Posted 1 year ago on Feb. 7, 2012, 11:50 a.m. EST by flip
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The year 1993 marks the bicentennial of the assassination of the French revolutionary leader Jean-Paul Marat. What Marat represented has never been expressed more movingly than in these lines by Victor Hugo:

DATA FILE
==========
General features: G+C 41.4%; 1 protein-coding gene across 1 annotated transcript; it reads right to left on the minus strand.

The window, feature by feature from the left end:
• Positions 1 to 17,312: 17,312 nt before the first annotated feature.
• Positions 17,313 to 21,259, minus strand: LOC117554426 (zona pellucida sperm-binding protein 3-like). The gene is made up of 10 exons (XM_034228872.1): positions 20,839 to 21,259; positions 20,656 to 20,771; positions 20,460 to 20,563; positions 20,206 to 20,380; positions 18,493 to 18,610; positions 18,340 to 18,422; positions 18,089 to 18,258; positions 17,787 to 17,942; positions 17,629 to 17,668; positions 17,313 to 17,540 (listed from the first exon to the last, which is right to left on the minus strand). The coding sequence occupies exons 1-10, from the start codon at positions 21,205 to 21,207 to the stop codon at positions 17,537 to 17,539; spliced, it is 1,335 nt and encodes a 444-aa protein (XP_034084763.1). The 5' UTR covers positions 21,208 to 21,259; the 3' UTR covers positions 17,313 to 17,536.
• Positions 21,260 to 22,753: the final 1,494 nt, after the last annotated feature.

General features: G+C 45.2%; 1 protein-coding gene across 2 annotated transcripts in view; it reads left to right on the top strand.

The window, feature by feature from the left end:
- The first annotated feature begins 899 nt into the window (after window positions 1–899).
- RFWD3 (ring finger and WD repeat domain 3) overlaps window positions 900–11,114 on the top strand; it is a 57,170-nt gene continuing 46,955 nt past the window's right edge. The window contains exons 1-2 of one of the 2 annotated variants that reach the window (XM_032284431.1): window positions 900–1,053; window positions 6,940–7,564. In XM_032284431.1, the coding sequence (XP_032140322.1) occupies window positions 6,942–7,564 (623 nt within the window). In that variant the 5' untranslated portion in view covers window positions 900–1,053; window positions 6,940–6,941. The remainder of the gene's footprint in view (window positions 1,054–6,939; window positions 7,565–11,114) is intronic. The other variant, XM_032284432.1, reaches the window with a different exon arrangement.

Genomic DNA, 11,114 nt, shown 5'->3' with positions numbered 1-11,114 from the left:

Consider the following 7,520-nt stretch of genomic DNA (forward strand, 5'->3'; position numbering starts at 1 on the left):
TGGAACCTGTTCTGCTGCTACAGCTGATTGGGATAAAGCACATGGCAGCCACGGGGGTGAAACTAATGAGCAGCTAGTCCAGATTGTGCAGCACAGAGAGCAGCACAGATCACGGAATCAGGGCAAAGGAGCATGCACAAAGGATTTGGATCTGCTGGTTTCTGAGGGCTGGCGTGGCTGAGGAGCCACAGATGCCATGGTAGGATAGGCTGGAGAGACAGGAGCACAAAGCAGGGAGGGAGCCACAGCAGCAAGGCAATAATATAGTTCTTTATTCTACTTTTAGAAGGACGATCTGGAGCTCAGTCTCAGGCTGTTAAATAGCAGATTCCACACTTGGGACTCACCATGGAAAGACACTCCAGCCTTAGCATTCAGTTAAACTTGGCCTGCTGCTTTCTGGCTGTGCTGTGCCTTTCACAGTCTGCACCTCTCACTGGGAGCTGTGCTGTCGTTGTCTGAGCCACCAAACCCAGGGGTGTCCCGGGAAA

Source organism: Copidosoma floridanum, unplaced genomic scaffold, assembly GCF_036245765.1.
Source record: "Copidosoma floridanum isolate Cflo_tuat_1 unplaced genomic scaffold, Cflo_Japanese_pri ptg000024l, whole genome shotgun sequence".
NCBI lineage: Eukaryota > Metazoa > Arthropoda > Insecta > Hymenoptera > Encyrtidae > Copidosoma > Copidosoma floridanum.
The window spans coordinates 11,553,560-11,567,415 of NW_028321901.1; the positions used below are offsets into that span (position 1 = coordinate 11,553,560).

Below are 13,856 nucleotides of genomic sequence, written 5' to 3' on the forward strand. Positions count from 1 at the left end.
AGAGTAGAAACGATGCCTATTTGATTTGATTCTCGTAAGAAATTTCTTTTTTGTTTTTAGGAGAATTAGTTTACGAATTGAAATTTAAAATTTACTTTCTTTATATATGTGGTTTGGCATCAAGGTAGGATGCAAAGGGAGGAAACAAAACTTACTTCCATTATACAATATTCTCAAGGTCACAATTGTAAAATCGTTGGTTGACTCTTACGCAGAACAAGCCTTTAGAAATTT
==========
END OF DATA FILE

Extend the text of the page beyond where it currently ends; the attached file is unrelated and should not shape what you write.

“They said Marat is dead. No. Marat is not dead. Put him in the Pantheon or throw him in the sewer; it doesn’t matter—he’s back the next day. He’s reborn in the man who has no job, in the woman who has no bread, in the girl who has to sell her body, in the child who hasn’t learned to read; he’s reborn in the garrets of Rouen; he’s reborn in the basements of Lille; he’s reborn in the unheated tenement, in the wretched mattress without blankets, in the unemployed, in the proletariat, in the brothel, in the jailhouse, in your laws that show no pity, in your schools that give no future... Oh, beware, human society: you cannot kill Marat until you have killed the misery of poverty.